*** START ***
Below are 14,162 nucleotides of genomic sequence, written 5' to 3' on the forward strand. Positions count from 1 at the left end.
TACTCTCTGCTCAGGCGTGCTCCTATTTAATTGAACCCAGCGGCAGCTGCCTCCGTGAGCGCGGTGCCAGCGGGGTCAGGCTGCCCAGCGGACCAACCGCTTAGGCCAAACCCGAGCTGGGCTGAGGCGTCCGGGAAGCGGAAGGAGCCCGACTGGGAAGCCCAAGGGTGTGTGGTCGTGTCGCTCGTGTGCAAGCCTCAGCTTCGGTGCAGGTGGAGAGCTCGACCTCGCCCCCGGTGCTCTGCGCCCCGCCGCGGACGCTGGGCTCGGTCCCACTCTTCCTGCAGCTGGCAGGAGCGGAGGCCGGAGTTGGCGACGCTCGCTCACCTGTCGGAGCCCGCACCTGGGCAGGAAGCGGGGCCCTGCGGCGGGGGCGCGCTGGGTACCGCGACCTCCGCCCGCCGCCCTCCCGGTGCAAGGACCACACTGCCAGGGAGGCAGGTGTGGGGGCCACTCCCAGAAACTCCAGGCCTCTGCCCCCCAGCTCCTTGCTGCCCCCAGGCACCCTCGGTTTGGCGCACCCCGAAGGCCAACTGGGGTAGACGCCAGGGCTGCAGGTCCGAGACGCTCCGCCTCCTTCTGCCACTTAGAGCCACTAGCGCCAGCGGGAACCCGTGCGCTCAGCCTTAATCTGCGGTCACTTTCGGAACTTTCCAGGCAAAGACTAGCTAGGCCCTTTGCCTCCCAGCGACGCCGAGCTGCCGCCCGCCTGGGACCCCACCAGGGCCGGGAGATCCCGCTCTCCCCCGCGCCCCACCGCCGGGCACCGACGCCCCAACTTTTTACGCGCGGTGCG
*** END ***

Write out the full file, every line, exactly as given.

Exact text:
Below are 14,162 nucleotides of genomic sequence, written 5' to 3' on the forward strand. Positions count from 1 at the left end.
TACTCTCTGCTCAGGCGTGCTCCTATTTAATTGAACCCAGCGGCAGCTGCCTCCGTGAGCGCGGTGCCAGCGGGGTCAGGCTGCCCAGCGGACCAACCGCTTAGGCCAAACCCGAGCTGGGCTGAGGCGTCCGGGAAGCGGAAGGAGCCCGACTGGGAAGCCCAAGGGTGTGTGGTCGTGTCGCTCGTGTGCAAGCCTCAGCTTCGGTGCAGGTGGAGAGCTCGACCTCGCCCCCGGTGCTCTGCGCCCCGCCGCGGACGCTGGGCTCGGTCCCACTCTTCCTGCAGCTGGCAGGAGCGGAGGCCGGAGTTGGCGACGCTCGCTCACCTGTCGGAGCCCGCACCTGGGCAGGAAGCGGGGCCCTGCGGCGGGGGCGCGCTGGGTACCGCGACCTCCGCCCGCCGCCCTCCCGGTGCAAGGACCACACTGCCAGGGAGGCAGGTGTGGGGGCCACTCCCAGAAACTCCAGGCCTCTGCCCCCCAGCTCCTTGCTGCCCCCAGGCACCCTCGGTTTGGCGCACCCCGAAGGCCAACTGGGGTAGACGCCAGGGCTGCAGGTCCGAGACGCTCCGCCTCCTTCTGCCACTTAGAGCCACTAGCGCCAGCGGGAACCCGTGCGCTCAGCCTTAATCTGCGGTCACTTTCGGAACTTTCCAGGCAAAGACTAGCTAGGCCCTTTGCCTCCCAGCGACGCCGAGCTGCCGCCCGCCTGGGACCCCACCAGGGCCGGGAGATCCCGCTCTCCCCCGCGCCCCACCGCCGGGCACCGACGCCCCAACTTTTTACGCGCGGTGCG